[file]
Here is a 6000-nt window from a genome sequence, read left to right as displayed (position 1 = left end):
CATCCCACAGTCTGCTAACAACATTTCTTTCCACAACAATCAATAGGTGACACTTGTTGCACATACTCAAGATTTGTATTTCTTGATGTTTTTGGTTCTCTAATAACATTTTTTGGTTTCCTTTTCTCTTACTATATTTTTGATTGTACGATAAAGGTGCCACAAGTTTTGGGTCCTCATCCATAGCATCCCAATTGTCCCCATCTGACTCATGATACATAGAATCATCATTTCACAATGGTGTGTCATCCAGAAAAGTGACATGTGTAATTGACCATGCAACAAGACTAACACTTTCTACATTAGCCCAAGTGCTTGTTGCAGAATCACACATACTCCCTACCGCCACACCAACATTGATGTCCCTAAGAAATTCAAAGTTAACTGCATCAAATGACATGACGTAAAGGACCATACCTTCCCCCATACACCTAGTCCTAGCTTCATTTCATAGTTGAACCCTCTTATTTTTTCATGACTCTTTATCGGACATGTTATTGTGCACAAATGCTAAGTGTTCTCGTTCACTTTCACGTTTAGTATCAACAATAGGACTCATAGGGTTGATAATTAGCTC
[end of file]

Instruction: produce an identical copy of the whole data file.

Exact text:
Here is a 6000-nt window from a genome sequence, read left to right as displayed (position 1 = left end):
CATCCCACAGTCTGCTAACAACATTTCTTTCCACAACAATCAATAGGTGACACTTGTTGCACATACTCAAGATTTGTATTTCTTGATGTTTTTGGTTCTCTAATAACATTTTTTGGTTTCCTTTTCTCTTACTATATTTTTGATTGTACGATAAAGGTGCCACAAGTTTTGGGTCCTCATCCATAGCATCCCAATTGTCCCCATCTGACTCATGATACATAGAATCATCATTTCACAATGGTGTGTCATCCAGAAAAGTGACATGTGTAATTGACCATGCAACAAGACTAACACTTTCTACATTAGCCCAAGTGCTTGTTGCAGAATCACACATACTCCCTACCGCCACACCAACATTGATGTCCCTAAGAAATTCAAAGTTAACTGCATCAAATGACATGACGTAAAGGACCATACCTTCCCCCATACACCTAGTCCTAGCTTCATTTCATAGTTGAACCCTCTTATTTTTTCATGACTCTTTATCGGACATGTTATTGTGCACAAATGCTAAGTGTTCTCGTTCACTTTCACGTTTAGTATCAACAATAGGACTCATAGGGTTGATAATTAGCTC